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- 0.1 I have always had a large bust, but I am about to undergo a bilateral mastectomy. I do not intend to undergo any reconstruction. I want to try to make the best of this transition and embrace the fashion options a flat chest offers woman that were never available to me. I am looking for casual ideas that will make me feel good about my new silhouette. What do you suggest? — Laurie, Cape Cod, Mass.
- 1 Your Style Questions, Answered
I have always had a large bust, but I am about to undergo a bilateral mastectomy. I do not intend to undergo any reconstruction. I want to try to make the best of this transition and embrace the fashion options a flat chest offers woman that were never available to me. I am looking for casual ideas that will make me feel good about my new silhouette. What do you suggest? — Laurie, Cape Cod, Mass.
First, I am sorry for your diagnosis and admire your strength in framing the experience as an opportunity to experiment with a different sense of self; that what is happening to you is not simply about a loss. It is true that there is a certain kind of liberty in a flat chest, and clothes can help make that real.
As the author of the blog Flatter Fashion, a British site run by a woman who also opted to forgo reconstruction after a double mastectomy, wrote in her original post a few years ago: “Your chest does not define your identity. Loss of your breast form does not mean you have to lose your personal style.” It just may mean you redefine it — and try looks that previously were not accessible to you.
This is also the conclusion of Leave Me Breastless, a site started by an Australian woman named Genevieve Esgate. (Both blogs are great places to go for inspiration.) Ms. Esgate suggests avoiding tight stretchy fabrics as they can chaff against scars, as well as shirts with gaping sides that can expose scars and make you feel self-conscious. She recommends looking for off-the-shoulder necklines and ruffles — styles that may have been too fussy when you had to deal with complicated undergarments but that now you can enjoy with impunity.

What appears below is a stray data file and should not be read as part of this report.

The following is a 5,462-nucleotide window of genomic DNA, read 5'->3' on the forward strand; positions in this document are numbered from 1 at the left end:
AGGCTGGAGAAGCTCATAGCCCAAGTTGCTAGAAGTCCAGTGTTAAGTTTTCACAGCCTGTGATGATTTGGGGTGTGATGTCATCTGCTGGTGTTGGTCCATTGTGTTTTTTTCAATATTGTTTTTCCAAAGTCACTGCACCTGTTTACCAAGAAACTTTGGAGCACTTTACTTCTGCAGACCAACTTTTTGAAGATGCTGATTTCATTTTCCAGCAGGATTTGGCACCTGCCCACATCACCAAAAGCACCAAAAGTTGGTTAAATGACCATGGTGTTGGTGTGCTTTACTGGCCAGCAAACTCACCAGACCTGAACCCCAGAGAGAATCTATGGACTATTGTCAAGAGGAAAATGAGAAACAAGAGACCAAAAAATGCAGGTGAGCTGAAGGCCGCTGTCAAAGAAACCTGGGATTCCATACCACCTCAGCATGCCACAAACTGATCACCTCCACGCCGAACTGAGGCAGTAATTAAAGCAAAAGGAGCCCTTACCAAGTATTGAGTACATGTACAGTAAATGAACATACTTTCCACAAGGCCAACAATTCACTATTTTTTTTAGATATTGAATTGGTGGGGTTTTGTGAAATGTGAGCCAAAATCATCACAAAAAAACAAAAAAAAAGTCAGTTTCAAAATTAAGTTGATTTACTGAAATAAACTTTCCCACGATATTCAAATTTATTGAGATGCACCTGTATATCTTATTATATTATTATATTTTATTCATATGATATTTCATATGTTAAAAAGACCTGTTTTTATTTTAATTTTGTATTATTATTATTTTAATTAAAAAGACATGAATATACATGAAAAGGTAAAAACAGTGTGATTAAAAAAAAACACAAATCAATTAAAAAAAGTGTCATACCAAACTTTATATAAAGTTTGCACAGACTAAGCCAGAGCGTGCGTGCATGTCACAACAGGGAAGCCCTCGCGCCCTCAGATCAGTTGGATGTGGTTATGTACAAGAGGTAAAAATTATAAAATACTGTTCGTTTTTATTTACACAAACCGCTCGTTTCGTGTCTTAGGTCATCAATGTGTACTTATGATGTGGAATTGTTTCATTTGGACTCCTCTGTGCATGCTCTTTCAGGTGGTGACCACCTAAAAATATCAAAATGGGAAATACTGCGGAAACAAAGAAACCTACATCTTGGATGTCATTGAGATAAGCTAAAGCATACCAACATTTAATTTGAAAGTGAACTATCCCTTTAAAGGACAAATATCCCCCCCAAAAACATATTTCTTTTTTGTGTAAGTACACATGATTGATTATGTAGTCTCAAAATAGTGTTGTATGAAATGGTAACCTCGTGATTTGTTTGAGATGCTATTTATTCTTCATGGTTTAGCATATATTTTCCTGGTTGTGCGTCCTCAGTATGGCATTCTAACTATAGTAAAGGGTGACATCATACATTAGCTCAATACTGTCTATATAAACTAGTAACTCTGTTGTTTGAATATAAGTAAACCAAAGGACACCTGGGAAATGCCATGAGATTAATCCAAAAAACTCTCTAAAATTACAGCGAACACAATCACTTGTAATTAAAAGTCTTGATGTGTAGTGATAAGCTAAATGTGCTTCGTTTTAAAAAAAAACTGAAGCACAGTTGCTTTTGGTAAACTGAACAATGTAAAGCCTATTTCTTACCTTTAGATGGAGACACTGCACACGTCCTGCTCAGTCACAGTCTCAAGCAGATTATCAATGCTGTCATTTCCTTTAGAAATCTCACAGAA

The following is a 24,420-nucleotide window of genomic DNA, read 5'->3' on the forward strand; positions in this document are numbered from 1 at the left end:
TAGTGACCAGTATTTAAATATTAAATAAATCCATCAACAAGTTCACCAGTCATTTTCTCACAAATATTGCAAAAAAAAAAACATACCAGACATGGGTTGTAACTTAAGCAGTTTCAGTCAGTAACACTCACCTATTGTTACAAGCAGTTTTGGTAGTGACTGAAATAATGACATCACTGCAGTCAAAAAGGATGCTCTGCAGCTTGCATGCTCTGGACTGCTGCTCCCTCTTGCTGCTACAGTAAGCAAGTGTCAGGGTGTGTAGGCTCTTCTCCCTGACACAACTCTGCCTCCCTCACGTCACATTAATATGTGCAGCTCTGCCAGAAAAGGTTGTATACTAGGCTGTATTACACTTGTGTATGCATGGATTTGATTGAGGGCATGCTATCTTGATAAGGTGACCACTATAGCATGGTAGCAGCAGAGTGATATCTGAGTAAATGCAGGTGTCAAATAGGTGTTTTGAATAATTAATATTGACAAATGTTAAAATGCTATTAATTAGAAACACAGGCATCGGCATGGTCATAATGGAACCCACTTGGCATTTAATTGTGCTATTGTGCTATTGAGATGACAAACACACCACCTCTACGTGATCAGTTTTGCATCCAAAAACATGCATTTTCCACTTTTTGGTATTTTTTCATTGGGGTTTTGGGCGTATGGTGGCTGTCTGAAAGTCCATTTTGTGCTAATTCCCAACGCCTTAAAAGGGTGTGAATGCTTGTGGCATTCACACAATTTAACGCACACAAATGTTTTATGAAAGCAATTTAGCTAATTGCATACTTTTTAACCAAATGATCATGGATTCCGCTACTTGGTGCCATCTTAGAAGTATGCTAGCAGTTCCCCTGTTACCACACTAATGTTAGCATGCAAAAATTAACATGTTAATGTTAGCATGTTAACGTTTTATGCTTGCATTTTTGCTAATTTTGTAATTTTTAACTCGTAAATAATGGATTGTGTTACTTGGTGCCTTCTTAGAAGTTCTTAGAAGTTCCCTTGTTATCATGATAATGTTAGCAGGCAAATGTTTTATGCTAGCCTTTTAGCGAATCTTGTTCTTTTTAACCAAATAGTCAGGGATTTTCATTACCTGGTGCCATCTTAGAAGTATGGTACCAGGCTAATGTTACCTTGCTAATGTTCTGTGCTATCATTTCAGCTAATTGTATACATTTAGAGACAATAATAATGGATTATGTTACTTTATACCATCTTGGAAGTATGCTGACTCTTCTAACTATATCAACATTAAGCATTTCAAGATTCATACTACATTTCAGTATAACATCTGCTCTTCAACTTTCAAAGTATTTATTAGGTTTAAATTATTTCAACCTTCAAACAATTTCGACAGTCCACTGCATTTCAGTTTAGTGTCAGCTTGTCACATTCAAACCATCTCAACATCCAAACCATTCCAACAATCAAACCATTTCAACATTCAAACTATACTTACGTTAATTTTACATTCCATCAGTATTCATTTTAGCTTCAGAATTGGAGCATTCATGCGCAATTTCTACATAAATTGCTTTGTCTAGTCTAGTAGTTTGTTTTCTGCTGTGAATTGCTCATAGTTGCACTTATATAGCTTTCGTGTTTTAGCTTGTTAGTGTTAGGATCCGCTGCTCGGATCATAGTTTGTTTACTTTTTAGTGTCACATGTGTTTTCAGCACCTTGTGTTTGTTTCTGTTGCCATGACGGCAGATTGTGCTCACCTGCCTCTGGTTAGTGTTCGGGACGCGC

A good friend in Paris, who is one of the most stylish women I know and who also had a curvy figure and underwent a mastectomy a few years ago, said: “The good thing about having less or no breast is that clothes fall well on your body and it looks more elegant. The idea is to enjoy wearing everything you couldn’t wear when you had breasts.”
She said she had become a proponent of men’s wear dressing, whether it was a blouson shirt tucked in to create a waist or a sheer top over a cotton vest, like this swiss-dot version from Shein. She also began channeling women like Jane Birkin and Charlotte Rampling, with their throwaway chic.
And my French friend — like a fashion editor I know who for years wore a uniform of jeans or black trousers with a button-up shirt — started shopping in the boys’ department at classic retailers like Brooks Brothers, putting her own twist of casual insouciance on tradition. (Note: Boys shirts are less expensive than men’s and often fit women.)
To that end, she also suggested tossing a cool velvet blazer on top, like this relaxed silvery version from Garnet Hill or this teal boyfriend style from Coldwater Creek. Luxurious fabrics feel good against the skin, and layering creates a sense of depth no matter what is going on under your clothes. Add your most comfortable jeans or leggings for an even greater sense of ease.
You may have a new body with a new shape, but sometimes old clothes, like old friends, are just the hug you need.